Thursday, September 9, 2004

Everyone is a manager

There's a joke that everyone in customer service at a bank is a VP.

Dan Steinberg wrote of trends to decreasing # IT workers and increasing proportion of managers.

One potential factor that I haven't heard anyone discuss is a change in focus from big projects to small. A feature of the dot-com era, we used to speak of "internet time". Time to market was everything. Now the bubble has burst, but the pendulum hasn't swung all the way back to "quality before timeliness" as a driver.

Why should this matter? One feature of the manager/worker interaction is the need for managers to help resolve issues, focus resources on problems, that sort of thing.

Before the internet, projects were typically larger, and mostly internal to the organisation. Large projects with lots of introspection have fewer unplanned issues, at least in my experience, so there is just less for a manager to do. A project comes up, some folks are assigned, by and large you can sit down with the engineers, get them moving in the right direction, and sit back for a spell. There is more people supervision than problem resolution being done by management.

By contrast, a dynamic environment with lots of small projects being formed and reformed, interesting and difficult questions come up more often. And the extension of these projects into the external (that is, outside the firewall) realm means that more of these issues are of potentially broad organisational import. And thus may require more management attention, more often. And so, more managers.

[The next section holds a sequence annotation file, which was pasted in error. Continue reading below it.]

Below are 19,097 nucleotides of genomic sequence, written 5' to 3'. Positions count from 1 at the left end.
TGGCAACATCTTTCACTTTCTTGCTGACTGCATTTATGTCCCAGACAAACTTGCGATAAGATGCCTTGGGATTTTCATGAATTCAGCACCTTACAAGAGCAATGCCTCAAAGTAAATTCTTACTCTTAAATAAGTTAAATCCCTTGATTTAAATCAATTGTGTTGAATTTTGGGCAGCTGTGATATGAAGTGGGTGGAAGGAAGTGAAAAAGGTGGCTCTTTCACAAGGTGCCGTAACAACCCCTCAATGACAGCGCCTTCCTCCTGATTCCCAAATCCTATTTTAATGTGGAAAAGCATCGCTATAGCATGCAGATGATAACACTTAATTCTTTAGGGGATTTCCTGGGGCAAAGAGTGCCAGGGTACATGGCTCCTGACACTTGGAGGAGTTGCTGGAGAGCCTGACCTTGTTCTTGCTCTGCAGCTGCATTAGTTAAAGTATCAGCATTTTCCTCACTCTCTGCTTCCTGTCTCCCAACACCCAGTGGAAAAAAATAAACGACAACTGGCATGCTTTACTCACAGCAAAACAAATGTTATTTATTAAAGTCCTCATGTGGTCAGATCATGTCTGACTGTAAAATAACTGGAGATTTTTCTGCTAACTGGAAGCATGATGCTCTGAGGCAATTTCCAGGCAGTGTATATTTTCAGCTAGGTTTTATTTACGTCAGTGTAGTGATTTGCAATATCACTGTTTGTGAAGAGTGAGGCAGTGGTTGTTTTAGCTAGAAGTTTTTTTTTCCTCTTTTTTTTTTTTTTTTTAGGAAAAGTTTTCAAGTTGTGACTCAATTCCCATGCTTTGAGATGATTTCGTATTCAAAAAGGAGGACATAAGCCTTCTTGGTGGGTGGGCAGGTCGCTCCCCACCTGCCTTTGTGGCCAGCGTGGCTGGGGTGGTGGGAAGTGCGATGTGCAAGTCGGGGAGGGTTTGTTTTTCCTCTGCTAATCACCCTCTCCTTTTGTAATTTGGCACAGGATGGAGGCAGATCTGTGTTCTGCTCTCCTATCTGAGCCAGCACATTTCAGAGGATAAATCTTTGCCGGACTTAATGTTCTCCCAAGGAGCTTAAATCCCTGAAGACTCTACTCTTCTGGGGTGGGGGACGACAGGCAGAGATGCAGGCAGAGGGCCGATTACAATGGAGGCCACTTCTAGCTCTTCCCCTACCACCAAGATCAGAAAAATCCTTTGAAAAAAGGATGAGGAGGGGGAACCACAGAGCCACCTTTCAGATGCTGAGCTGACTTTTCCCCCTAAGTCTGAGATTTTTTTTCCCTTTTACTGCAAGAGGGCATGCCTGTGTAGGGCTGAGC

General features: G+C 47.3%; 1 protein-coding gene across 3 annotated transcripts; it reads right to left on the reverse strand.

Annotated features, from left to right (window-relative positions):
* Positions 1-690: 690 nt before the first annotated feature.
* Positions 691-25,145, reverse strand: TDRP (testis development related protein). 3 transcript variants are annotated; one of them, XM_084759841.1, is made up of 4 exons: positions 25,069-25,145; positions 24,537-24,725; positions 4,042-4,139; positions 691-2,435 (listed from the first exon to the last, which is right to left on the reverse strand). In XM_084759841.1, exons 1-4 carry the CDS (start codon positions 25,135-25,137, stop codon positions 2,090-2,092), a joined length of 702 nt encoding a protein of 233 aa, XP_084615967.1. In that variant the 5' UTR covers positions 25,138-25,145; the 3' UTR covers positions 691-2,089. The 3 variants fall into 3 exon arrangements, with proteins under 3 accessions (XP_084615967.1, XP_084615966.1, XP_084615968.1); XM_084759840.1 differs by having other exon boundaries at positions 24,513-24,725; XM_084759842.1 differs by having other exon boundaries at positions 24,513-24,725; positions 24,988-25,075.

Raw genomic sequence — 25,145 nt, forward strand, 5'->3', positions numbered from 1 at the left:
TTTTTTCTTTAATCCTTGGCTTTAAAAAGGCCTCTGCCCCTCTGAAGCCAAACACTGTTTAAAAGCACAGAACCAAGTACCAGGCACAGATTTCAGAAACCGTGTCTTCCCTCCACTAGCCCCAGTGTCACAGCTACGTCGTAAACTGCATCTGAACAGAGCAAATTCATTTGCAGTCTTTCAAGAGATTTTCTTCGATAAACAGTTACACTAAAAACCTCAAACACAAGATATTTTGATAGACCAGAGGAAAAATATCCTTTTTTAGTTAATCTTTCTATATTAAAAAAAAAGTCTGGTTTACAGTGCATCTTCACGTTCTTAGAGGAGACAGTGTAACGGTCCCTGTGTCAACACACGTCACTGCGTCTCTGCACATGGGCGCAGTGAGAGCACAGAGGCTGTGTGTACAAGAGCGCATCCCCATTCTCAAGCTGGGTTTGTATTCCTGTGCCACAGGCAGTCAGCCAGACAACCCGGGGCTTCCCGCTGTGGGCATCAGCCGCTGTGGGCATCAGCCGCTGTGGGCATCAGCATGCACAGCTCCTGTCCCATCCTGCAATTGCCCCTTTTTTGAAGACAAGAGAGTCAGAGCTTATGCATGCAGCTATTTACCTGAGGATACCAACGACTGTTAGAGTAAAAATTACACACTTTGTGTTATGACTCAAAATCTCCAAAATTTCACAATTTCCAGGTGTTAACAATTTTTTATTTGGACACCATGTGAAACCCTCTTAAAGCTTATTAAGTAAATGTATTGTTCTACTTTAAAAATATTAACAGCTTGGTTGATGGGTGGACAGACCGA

Note in all this, I've been using the word "manager" to mean "responsible person who can speak for the organisation". "Manager" is vague, which is part of the problem - we just don't have common language to differentiate between "people supervisor" and "responsible team-member". Or job titles. Hence the joke about banks and VPs. They have to be VPs because their word can come to bind the bank. Even if they supervise no-one.

Which leads some to imagine that there is a problem when the ratio of managers increases when such is a spurious result due more to language than to reality. Again, in my experience.

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